• Alex Duke

Album Review: Kele - '2042'

The charismatic Bloc Party frontman embraces different themes and styles creatively but lacks direction on this often-confused record.


When Kele Okereke took to the stage to headline the Saturday at Victorious Festival in August this year, he proclaimed that British fans would not be seeing Bloc Party for a ‘long time.’ After 14 years, many have concluded that Bloc Party might be disbanding in the near future. Following years of internal strife, underwhelming albums and exhausting tours, Okereke certainly implied that a hiatus, if not a disbanding, was imminent.


2042 is an insight into what Bloc Party fans might be getting used to in the future with Okereke on his own, and there are certainly some aspects which fans can appreciate and look forward to. Okereke on this album has arguably never sounded more different to the band that made him so successful in the world of indie rock. He embraces different musical styles and the album documents a wide range of influences, including gospel, hip-hop and even electronic dance at some points. Okereke has freed himself from the distinctive sound of Bloc Party and created something radically separate. Whilst this might disappoint some Bloc Party fans, who yearn for a return of the angsty, hard-hitting sound of their debut album Silent Alarm, Okereke deserves recognition and praise for taking his music into a wildly new direction.

"The album is enjoyable, interesting and well-produced, and is arguably Okereke’s best work since Bloc Party’s album Intimacy."

Religion is a recurring theme in a large amount of 2042, which is arguably surprising given how Okereke faced criticism for Bloc Party’s 2016 album Hymns. Despite garnering some praise for juxtaposing old-school religious traditions and values with his own sexuality, Okereke was critiqued for poor lyricism and underwhelming musicality. This is not the case on 2042, as Okereke delves into more complex and compelling lyricisms. The song St Kaepernick Wept encapsulates this improvement, as Okereke’s unique take on religion and sexuality is described much more effectively through his lyrics.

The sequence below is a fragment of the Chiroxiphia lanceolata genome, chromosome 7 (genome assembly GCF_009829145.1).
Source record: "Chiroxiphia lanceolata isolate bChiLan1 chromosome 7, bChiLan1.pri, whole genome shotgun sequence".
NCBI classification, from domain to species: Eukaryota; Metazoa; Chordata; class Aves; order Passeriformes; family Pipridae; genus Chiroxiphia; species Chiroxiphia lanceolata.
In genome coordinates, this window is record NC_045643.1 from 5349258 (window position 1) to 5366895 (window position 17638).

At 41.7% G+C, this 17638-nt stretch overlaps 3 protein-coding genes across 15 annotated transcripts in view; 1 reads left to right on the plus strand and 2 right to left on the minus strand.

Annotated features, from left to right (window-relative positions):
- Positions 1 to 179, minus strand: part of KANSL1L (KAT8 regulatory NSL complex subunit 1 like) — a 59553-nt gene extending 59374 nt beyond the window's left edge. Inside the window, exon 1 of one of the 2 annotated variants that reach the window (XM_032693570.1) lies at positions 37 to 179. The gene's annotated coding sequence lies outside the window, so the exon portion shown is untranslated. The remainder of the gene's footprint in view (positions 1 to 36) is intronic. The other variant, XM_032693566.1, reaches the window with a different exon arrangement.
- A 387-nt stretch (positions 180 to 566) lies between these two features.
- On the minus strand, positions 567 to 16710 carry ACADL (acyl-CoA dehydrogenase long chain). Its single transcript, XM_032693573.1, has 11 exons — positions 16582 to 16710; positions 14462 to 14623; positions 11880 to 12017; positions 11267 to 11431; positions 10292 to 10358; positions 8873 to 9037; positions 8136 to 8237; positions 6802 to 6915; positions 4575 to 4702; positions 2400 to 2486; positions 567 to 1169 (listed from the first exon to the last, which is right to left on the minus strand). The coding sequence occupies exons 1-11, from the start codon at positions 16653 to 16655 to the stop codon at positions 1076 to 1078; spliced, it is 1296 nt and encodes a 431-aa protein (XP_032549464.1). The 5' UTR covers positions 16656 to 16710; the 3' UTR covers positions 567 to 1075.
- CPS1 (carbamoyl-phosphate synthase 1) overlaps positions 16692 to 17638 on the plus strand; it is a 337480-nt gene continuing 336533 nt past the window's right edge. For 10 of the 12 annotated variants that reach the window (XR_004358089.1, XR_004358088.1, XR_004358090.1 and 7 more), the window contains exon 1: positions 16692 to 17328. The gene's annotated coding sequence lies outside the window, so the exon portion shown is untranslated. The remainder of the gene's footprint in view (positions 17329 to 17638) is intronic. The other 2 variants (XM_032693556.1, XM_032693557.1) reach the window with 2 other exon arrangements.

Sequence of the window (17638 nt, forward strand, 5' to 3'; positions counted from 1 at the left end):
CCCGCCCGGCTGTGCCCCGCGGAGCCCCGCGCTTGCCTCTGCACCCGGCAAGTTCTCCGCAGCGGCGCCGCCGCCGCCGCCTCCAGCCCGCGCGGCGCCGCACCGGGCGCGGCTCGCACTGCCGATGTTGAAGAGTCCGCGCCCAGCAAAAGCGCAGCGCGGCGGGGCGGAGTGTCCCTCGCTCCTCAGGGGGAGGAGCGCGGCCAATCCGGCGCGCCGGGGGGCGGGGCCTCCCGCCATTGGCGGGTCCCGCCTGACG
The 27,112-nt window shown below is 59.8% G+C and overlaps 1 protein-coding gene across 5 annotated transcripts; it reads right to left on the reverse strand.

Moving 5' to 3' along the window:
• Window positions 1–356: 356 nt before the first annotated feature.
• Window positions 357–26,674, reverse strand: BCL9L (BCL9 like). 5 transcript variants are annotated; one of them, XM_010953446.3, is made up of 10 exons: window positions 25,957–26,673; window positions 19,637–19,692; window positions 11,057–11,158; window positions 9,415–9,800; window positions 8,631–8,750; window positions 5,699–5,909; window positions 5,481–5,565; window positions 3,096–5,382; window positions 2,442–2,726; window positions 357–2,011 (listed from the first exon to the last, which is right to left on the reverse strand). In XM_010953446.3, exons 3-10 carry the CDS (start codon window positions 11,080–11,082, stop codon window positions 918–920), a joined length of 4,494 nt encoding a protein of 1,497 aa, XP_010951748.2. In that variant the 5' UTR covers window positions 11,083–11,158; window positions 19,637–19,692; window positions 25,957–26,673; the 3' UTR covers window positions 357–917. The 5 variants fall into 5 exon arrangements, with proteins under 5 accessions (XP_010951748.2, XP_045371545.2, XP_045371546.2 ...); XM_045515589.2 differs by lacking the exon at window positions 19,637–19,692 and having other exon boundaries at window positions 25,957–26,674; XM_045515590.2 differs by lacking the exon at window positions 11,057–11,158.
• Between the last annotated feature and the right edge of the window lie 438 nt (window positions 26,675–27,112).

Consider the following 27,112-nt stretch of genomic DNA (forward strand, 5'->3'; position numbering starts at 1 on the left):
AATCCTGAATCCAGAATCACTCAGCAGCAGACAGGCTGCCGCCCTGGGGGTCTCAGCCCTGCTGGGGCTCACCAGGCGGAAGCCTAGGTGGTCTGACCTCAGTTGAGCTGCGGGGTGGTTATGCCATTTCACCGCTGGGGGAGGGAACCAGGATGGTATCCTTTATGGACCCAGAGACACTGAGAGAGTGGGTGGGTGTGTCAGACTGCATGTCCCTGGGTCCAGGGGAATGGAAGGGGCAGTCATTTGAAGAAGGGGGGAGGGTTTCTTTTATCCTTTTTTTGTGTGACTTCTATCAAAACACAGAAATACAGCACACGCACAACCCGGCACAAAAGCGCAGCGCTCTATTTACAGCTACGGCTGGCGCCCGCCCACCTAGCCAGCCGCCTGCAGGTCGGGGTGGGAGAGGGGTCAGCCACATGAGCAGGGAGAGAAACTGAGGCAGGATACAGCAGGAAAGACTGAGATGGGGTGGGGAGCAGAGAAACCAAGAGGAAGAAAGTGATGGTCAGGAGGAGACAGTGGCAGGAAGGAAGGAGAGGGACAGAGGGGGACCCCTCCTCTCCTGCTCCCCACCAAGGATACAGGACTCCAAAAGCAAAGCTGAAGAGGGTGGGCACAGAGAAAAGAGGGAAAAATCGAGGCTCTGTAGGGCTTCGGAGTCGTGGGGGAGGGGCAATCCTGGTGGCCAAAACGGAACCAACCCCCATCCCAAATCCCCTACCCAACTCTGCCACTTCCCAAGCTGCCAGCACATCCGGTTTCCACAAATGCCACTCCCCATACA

"2042 is not Silent Alarm and many fans will struggle to accept that, but 2042 does deserve praise for a high standard of production, mixed with subtly witty lyrics and clever, dynamic instrumentation."

The album is enjoyable, interesting and well-produced, and is arguably Okereke’s best work since Bloc Party’s album Intimacy in 2009. However, there is almost a feeling that the album lacks a clear direction and underlying message. Although the album is sophisticated in its construction and thought-provoking, it is difficult to pinpoint an outstanding song or single, and there is no clear factor that brings the album together. The brilliance of Silent Alarm is often accredited to the album having a clear, united perspective. The lyrical themes of teenage heartache and despair mixed together with memorable guitar riffs and highly energetic drumming elevated Silent Alarm to an exceptionally high level of indie brilliance. 2042 is problematic because it does not have tracks as memorable or pioneering as Banquet, Helicopter and She’s Hearing Voices, but that should not take away from the intricate qualities within the album.

Image courtesy of Asia Werbel

Therefore, Okereke could be seen as a victim of his own creation. Creating Silent Alarm required a high level of artistry and creativity, but in creating that high standard of music, it becomes even more difficult to equal or outperform. 2042 is not Silent Alarm and many fans will struggle to accept that, but 2042 does deserve praise for a high standard of production, mixed with subtly witty lyrics and clever, dynamic instrumentation. There are still ways for Kele to improve, but if this is a sign of what is to come in a post-Bloc Party world, then the indie community should be excited.

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